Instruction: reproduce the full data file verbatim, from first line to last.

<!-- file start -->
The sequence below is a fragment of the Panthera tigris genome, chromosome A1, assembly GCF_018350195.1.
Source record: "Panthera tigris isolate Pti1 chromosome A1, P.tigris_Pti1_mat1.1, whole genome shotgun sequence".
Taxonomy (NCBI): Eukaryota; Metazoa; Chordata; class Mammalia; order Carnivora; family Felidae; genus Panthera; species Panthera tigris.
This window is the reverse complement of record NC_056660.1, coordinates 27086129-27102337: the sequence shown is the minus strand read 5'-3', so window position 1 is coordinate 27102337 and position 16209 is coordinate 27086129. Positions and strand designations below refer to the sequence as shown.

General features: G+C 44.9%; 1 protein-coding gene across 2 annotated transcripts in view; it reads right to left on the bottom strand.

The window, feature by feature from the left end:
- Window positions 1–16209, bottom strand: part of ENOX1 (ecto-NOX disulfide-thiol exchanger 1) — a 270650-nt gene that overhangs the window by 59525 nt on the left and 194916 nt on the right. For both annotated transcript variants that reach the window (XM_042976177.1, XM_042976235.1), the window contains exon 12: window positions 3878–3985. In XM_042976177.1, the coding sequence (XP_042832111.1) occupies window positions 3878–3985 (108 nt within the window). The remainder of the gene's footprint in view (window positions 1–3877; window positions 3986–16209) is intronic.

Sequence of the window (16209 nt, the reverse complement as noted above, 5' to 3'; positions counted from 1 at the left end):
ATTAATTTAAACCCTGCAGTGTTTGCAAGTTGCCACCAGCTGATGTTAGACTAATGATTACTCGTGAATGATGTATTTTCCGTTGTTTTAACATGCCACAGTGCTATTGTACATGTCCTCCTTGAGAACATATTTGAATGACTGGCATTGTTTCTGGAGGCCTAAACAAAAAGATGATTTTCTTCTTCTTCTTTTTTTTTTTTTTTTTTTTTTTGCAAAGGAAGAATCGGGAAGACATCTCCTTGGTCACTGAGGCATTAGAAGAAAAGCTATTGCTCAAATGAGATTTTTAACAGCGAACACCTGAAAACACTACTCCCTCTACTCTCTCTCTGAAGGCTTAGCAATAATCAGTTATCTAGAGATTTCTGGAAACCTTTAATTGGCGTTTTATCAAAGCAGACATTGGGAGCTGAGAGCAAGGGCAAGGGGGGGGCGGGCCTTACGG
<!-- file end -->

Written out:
The sequence below is a fragment of the Panthera tigris genome, chromosome A1, assembly GCF_018350195.1.
Source record: "Panthera tigris isolate Pti1 chromosome A1, P.tigris_Pti1_mat1.1, whole genome shotgun sequence".
Taxonomy (NCBI): Eukaryota; Metazoa; Chordata; class Mammalia; order Carnivora; family Felidae; genus Panthera; species Panthera tigris.
This window is the reverse complement of record NC_056660.1, coordinates 27086129-27102337: the sequence shown is the minus strand read 5'-3', so window position 1 is coordinate 27102337 and position 16209 is coordinate 27086129. Positions and strand designations below refer to the sequence as shown.

General features: G+C 44.9%; 1 protein-coding gene across 2 annotated transcripts in view; it reads right to left on the bottom strand.

The window, feature by feature from the left end:
- Window positions 1–16209, bottom strand: part of ENOX1 (ecto-NOX disulfide-thiol exchanger 1) — a 270650-nt gene that overhangs the window by 59525 nt on the left and 194916 nt on the right. For both annotated transcript variants that reach the window (XM_042976177.1, XM_042976235.1), the window contains exon 12: window positions 3878–3985. In XM_042976177.1, the coding sequence (XP_042832111.1) occupies window positions 3878–3985 (108 nt within the window). The remainder of the gene's footprint in view (window positions 1–3877; window positions 3986–16209) is intronic.

Sequence of the window (16209 nt, the reverse complement as noted above, 5' to 3'; positions counted from 1 at the left end):
ATTAATTTAAACCCTGCAGTGTTTGCAAGTTGCCACCAGCTGATGTTAGACTAATGATTACTCGTGAATGATGTATTTTCCGTTGTTTTAACATGCCACAGTGCTATTGTACATGTCCTCCTTGAGAACATATTTGAATGACTGGCATTGTTTCTGGAGGCCTAAACAAAAAGATGATTTTCTTCTTCTTCTTTTTTTTTTTTTTTTTTTTTTTGCAAAGGAAGAATCGGGAAGACATCTCCTTGGTCACTGAGGCATTAGAAGAAAAGCTATTGCTCAAATGAGATTTTTAACAGCGAACACCTGAAAACACTACTCCCTCTACTCTCTCTCTGAAGGCTTAGCAATAATCAGTTATCTAGAGATTTCTGGAAACCTTTAATTGGCGTTTTATCAAAGCAGACATTGGGAGCTGAGAGCAAGGGCAAGGGGGGGGCGGGCCTTACGG